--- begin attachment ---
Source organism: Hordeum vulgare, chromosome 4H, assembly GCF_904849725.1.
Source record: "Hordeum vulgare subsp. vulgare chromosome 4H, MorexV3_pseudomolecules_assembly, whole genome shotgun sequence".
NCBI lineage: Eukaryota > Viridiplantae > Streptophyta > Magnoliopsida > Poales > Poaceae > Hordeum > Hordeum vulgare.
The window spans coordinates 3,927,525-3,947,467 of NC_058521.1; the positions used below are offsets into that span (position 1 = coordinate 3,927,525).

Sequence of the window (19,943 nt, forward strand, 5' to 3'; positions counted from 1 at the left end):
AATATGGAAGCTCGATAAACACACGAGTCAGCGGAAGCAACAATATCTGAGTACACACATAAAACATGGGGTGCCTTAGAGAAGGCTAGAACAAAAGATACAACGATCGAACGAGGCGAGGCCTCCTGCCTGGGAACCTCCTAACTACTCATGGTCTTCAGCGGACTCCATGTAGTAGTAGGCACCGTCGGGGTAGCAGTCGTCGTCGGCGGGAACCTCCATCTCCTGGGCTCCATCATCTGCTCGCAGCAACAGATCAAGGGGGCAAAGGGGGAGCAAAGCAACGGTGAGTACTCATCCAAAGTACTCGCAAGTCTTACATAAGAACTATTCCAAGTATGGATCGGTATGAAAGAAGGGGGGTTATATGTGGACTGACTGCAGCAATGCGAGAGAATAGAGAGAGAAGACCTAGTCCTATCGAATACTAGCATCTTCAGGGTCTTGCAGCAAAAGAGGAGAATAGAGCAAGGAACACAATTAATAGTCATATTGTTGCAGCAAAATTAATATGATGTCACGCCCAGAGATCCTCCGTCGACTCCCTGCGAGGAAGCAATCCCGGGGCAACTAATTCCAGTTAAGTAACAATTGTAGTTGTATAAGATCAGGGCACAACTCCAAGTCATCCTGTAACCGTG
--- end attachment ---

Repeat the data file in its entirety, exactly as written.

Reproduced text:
Source organism: Hordeum vulgare, chromosome 4H, assembly GCF_904849725.1.
Source record: "Hordeum vulgare subsp. vulgare chromosome 4H, MorexV3_pseudomolecules_assembly, whole genome shotgun sequence".
NCBI lineage: Eukaryota > Viridiplantae > Streptophyta > Magnoliopsida > Poales > Poaceae > Hordeum > Hordeum vulgare.
The window spans coordinates 3,927,525-3,947,467 of NC_058521.1; the positions used below are offsets into that span (position 1 = coordinate 3,927,525).

Sequence of the window (19,943 nt, forward strand, 5' to 3'; positions counted from 1 at the left end):
AATATGGAAGCTCGATAAACACACGAGTCAGCGGAAGCAACAATATCTGAGTACACACATAAAACATGGGGTGCCTTAGAGAAGGCTAGAACAAAAGATACAACGATCGAACGAGGCGAGGCCTCCTGCCTGGGAACCTCCTAACTACTCATGGTCTTCAGCGGACTCCATGTAGTAGTAGGCACCGTCGGGGTAGCAGTCGTCGTCGGCGGGAACCTCCATCTCCTGGGCTCCATCATCTGCTCGCAGCAACAGATCAAGGGGGCAAAGGGGGAGCAAAGCAACGGTGAGTACTCATCCAAAGTACTCGCAAGTCTTACATAAGAACTATTCCAAGTATGGATCGGTATGAAAGAAGGGGGGTTATATGTGGACTGACTGCAGCAATGCGAGAGAATAGAGAGAGAAGACCTAGTCCTATCGAATACTAGCATCTTCAGGGTCTTGCAGCAAAAGAGGAGAATAGAGCAAGGAACACAATTAATAGTCATATTGTTGCAGCAAAATTAATATGATGTCACGCCCAGAGATCCTCCGTCGACTCCCTGCGAGGAAGCAATCCCGGGGCAACTAATTCCAGTTAAGTAACAATTGTAGTTGTATAAGATCAGGGCACAACTCCAAGTCATCCTGTAACCGTG